# Let A a normal matrix that sets $A^9+3A^5=3A^7+A^3$, prove that A is self-adjoint

Let A a normal matrix that sets $A^9+3A^5=3A^7+A^3$, prove that A is self-adjoint.

I can use this auxiliary argument - "A is self-adjoint if and only if A is normal and all the roots of it's characteristic polynomial are real", so I just need to prove the last part.

Now, since $A^9-3A^7+3A^5-A^3=0$ we know that the minimal polynomial of A divides the polynomial $t^9-3t^7+3t^5-t^3= t^3(t^6-3t^4+3t^2-1)$ But how am I suppose to solve the polynomial $t^6-3t^4+3t^2-1$ at a test time, there is some kind of trick? Or perhaps there is another way to solve this, without having to find the roots of a 6-deg polynomial?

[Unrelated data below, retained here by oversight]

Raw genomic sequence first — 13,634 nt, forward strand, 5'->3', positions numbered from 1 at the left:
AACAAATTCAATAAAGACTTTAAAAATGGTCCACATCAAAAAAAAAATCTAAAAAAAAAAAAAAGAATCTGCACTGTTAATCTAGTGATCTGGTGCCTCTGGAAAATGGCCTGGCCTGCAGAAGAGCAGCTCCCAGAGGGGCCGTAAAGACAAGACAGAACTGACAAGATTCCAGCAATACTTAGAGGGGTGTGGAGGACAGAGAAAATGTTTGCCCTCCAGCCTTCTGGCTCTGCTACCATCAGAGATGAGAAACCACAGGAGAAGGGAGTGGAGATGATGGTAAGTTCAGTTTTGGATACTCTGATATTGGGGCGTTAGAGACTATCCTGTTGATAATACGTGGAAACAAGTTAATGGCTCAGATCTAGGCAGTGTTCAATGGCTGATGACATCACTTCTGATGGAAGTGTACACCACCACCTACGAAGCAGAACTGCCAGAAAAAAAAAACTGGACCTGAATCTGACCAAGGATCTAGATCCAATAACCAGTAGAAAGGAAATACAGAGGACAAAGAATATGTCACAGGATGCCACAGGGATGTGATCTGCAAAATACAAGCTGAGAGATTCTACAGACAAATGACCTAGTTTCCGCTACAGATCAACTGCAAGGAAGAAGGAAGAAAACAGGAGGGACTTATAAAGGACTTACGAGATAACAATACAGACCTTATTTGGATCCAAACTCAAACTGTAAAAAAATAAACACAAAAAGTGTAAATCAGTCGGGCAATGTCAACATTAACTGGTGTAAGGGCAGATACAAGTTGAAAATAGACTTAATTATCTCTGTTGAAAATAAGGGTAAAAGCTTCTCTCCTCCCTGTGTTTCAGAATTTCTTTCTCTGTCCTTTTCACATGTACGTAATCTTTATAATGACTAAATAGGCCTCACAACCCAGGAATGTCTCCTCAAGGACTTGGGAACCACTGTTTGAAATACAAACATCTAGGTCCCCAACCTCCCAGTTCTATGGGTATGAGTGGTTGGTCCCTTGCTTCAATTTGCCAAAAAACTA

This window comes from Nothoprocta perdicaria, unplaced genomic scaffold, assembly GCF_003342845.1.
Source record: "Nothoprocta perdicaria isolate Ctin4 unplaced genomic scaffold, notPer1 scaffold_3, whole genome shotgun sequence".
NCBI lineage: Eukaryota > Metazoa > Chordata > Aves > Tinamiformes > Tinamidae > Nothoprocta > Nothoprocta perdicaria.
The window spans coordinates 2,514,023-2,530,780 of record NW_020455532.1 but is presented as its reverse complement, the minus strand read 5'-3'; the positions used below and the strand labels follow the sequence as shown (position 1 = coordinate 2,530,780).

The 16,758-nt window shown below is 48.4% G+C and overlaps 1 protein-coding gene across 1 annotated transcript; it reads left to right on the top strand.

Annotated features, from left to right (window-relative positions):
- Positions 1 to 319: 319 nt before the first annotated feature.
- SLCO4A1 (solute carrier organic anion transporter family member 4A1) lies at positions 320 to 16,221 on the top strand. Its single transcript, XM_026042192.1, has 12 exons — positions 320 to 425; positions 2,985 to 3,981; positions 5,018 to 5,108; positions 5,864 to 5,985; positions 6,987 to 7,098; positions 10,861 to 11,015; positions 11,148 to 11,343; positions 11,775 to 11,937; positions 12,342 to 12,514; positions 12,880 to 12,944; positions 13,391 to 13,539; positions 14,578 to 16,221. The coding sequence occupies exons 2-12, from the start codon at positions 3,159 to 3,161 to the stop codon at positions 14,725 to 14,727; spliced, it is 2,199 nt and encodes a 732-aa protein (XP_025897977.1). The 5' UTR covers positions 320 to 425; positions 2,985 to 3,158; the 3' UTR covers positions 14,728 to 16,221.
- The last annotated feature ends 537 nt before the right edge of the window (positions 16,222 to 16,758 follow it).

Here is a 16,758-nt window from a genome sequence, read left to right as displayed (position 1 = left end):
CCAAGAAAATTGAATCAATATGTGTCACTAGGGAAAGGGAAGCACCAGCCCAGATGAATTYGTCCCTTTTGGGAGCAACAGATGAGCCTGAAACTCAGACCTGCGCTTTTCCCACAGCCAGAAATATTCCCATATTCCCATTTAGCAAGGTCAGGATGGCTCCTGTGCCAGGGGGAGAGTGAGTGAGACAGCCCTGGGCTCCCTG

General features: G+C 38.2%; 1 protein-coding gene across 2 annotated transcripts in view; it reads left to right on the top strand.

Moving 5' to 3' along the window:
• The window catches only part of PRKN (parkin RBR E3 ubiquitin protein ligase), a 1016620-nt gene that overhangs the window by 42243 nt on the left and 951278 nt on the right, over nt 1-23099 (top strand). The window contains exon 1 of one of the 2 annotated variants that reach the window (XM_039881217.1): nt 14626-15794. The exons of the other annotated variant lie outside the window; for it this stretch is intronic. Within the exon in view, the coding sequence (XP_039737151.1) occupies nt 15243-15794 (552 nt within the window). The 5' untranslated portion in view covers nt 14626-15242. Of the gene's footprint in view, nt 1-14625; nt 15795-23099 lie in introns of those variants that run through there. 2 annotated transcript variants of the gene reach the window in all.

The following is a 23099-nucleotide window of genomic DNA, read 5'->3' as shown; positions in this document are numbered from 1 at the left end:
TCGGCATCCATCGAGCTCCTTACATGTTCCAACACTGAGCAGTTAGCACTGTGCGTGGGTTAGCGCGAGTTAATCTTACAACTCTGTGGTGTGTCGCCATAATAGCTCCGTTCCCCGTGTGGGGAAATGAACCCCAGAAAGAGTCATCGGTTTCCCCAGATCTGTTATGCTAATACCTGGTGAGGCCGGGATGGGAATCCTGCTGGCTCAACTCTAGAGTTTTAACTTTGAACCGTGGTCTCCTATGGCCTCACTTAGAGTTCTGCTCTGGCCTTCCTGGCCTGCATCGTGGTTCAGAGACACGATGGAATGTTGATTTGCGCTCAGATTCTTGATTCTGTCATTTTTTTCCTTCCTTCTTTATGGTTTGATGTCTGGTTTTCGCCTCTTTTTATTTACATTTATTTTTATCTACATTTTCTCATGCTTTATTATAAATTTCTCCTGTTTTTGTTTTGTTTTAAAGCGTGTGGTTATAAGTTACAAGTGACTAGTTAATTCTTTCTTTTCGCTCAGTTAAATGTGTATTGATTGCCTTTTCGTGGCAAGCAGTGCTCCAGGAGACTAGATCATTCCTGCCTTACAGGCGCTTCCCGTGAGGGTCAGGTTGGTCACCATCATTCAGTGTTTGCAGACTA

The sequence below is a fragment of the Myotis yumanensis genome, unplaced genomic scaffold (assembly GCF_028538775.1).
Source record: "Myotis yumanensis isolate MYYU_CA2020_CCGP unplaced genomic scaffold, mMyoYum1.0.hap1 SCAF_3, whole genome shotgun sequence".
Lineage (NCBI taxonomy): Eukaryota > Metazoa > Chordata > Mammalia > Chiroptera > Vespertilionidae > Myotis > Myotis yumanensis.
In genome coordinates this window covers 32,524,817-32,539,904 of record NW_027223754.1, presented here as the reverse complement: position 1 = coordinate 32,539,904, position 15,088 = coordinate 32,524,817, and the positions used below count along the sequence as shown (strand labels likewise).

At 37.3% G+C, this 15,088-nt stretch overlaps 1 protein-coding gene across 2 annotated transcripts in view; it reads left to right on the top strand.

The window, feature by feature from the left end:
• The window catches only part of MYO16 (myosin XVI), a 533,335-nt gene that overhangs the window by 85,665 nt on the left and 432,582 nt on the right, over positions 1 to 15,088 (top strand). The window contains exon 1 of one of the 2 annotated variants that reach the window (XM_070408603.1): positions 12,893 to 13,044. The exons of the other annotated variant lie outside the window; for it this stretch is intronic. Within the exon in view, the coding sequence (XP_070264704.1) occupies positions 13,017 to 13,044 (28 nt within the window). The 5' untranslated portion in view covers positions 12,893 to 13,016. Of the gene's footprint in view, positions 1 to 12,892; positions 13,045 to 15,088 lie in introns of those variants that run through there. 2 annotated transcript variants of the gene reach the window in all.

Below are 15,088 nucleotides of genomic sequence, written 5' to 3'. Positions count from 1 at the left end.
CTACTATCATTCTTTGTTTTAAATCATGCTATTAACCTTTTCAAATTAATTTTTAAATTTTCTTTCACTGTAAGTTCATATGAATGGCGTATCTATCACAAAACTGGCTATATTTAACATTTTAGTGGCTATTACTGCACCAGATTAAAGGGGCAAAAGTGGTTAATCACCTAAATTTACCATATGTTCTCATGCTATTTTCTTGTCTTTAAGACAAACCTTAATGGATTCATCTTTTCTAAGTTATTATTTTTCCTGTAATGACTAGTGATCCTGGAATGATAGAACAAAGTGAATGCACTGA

Thanks in advance!

• There is a trick here, just substitute $t^2=u$ to get a cubic equation – Peter Sep 23 '17 at 19:24
• Come on, it is just $(t^2-1)^3=0$ – Aqua Sep 23 '17 at 19:28